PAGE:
Would you like a macaron with those boar ribs?
Posted by fivequarters
Back in college, I spent a semester studying at the Sorbonne in Paris. I actually don’t remember much about my courses there (except that one crazy teacher with red hair who was proud to be from Bretagne and told us stories about ladies giving birth on trains during World War 2) – but I will never forget the bakeries.
Small patisseries and bakeries dotted my path from my apartment to the campus. The cases were eye-popping and the smells intoxicating. Each day after my morning class, I would count out my change and buy a demi-baguette to eat with lunch, which was usually cheese from a shop, butter, a yogurt tin and sliced ham. (Somehow, I was approaching the “underweight” end of the BMI scale when I came back from Paris, despite a diet of bread, wine, cheese and butter. Crazy, right?)
So, when the idea of my character opening a bakery in the heart of Stormwind popped into my head, I knew exactly what I had in my mind:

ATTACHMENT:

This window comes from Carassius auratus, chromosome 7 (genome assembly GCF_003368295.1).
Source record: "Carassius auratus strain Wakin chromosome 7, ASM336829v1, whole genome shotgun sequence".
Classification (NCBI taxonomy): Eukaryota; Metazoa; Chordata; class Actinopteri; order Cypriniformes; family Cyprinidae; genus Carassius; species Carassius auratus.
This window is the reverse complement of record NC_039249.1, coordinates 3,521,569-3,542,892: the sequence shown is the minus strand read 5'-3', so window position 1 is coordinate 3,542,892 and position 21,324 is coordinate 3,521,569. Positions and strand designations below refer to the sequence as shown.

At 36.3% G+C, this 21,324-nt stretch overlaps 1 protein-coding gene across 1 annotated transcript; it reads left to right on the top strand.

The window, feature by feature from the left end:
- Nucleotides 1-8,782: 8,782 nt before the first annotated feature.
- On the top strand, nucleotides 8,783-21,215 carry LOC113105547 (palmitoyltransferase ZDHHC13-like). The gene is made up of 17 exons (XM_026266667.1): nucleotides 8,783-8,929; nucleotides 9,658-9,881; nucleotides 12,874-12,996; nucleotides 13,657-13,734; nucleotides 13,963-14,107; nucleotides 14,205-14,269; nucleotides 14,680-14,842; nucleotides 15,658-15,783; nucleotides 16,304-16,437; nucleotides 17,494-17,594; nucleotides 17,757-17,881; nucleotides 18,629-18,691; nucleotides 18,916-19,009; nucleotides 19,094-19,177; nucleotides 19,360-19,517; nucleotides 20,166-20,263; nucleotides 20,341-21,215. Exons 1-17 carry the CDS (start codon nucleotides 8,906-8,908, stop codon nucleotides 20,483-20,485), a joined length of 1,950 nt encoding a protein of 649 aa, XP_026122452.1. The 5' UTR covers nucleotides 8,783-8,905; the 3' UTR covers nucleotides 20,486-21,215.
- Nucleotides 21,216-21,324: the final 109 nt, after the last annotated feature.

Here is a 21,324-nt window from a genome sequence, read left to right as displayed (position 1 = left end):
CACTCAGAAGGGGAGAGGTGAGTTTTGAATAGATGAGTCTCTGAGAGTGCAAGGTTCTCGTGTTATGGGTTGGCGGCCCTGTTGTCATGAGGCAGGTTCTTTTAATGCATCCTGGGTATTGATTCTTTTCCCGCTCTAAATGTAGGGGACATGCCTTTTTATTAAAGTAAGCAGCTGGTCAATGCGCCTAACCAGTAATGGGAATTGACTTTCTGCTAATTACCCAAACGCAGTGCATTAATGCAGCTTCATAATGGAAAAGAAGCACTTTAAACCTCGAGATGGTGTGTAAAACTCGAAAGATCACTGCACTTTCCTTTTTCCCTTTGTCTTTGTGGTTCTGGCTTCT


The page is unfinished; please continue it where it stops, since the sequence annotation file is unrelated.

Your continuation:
And later on, that got me to thinking – what is Azerothian cuisine actually like? Some of the food items we see in-game have ready real world comparisons: buttery wheat rolls, boar ribs, and the like. But the serious part – could my shaman really have a bakery like the ones in Paris in Azeroth?
I think, in this case, RPers are free to take a certain amount of license with the in-game world. We know that Azerothians eat cake, pie and muffins, among other sweet delights. Is it that outlandish to think that some enterprising cook came up with a souffle? Or a macaron? Doubtful that the treats would have the same names, but for the sake of not messing up everyone’s head, you might as well call a macaroon a macaroon and a crepe a crepe.
So, last week, Rhianon offered a tray of small colorful fruits shaped out of sugary nut-paste….otherwise known as “marzipan”. Because she has the best, most delightfully European bakery ever (in Azeroth).
And yes, I realize that marzipan most likely has Arabic roots. But there’s nothing more quintessentially European to me than Marzipan confections.